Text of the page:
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Clear opinions, weakly held

Recently I encountered the phrase “strong opinions, weakly held” — something advocated in the rationalist community. Some backstory for it is here. I am interested in considering the first part of the phrase and will ignore the “weakly held” portion, as I trust everyone agrees on the importance of being able to change their minds in the face of new evidence.

What could “strong opinions” mean? I see four possibilities:

Definition 1) Narrow priors (or posteriors, if you will — depends on which point of time you are considering)

Definition 2) Strongly stated opinions, in the sense of making a point forcefully

Definition 3) Strongly stated opinions, in the sense of making a point with precise language that accurately conveys one’s beliefs

Definition 4) Having an opinion at all, even if one’s beliefs entertain a wide range of possible outcomes (e.g. a uniform distribution over the entire space)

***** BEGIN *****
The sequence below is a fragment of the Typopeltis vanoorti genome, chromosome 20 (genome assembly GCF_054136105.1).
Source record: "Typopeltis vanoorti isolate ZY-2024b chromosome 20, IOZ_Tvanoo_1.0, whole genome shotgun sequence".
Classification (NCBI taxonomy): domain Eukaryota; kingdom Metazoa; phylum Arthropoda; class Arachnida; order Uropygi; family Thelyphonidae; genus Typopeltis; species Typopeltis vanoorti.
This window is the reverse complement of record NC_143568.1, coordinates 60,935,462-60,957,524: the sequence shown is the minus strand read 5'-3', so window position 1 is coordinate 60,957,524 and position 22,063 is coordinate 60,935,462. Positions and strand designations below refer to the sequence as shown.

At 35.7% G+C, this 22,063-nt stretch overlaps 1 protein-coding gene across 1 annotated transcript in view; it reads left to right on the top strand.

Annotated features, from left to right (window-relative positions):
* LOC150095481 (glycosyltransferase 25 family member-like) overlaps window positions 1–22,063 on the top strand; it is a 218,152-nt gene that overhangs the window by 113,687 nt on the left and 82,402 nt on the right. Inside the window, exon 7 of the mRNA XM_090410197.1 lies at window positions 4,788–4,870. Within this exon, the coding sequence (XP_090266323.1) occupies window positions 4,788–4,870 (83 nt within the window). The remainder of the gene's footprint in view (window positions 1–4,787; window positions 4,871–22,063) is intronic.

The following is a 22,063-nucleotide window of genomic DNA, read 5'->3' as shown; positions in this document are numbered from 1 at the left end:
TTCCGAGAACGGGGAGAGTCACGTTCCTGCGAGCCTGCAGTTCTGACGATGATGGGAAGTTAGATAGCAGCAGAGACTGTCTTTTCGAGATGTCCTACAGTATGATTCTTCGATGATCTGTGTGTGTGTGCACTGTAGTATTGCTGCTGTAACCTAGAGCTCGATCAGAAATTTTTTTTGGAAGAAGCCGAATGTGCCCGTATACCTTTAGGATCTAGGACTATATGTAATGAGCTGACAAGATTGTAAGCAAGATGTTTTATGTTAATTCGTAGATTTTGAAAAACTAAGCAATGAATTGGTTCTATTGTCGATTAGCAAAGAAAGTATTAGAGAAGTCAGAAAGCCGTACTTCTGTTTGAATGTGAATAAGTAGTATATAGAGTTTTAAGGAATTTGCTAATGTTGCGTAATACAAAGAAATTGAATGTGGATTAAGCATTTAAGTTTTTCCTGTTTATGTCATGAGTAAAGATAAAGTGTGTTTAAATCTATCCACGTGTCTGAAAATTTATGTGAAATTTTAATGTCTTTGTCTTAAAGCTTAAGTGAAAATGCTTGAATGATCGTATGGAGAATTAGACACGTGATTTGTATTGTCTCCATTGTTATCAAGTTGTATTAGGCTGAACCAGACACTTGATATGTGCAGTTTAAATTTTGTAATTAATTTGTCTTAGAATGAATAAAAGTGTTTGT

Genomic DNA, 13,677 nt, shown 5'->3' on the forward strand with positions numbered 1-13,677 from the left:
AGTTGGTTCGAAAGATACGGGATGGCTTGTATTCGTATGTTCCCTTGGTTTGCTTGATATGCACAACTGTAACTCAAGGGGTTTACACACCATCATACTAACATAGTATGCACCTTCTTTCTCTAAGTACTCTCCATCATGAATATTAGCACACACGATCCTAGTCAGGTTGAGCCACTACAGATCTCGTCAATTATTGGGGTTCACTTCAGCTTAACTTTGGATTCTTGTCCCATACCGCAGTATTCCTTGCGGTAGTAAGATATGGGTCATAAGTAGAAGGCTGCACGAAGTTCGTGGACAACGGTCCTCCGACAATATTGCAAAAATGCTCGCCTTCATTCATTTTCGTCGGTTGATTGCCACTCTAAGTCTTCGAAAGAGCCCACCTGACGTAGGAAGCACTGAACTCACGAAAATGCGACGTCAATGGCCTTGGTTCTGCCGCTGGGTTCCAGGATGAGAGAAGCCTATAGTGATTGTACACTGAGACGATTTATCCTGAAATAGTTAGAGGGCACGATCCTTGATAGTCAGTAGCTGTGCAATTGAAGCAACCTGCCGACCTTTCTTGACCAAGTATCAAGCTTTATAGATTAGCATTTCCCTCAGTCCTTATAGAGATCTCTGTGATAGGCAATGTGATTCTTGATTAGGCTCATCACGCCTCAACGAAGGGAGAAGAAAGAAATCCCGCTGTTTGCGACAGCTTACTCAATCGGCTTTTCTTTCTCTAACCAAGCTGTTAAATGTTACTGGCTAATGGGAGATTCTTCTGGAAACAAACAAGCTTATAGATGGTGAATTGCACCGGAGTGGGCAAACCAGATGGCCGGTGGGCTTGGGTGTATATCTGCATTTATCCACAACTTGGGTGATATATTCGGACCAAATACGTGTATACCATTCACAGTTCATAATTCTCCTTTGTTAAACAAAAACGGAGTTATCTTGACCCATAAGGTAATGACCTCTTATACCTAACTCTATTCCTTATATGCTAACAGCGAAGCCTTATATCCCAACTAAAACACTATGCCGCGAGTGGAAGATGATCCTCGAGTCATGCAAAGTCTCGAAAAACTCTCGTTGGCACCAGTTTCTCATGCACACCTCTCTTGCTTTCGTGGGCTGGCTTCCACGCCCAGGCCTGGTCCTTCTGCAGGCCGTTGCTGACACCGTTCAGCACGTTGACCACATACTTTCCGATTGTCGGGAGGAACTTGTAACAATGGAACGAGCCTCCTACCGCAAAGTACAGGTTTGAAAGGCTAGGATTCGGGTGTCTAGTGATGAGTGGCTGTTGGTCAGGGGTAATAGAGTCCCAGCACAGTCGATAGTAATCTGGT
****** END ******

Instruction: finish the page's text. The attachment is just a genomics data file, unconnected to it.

I can see several possible arguments for or against “strong opinions” in the sense of each of those definitions. Nonetheless, it is wholly unclear to me which arguments are typically made, using which definitions. If at the bare minimum one would like statements to be made clearly, in the sense of Definition 3, presumably there are better ways of putting that. By the sheer number of things it could mean, it is an ironic phrase. Perhaps it is better put as “clear opinions, weakly held”.

One Comment

  • Ben |

    I almost always think of “strong opinions” in the sense of (1). It’s really easy to have *non-strong* opinions, weakly held, by just never having opinions. The hard part is to *simultaneously* have appropriately narrow posteriors *and* move them around appropriately in response to new evidence.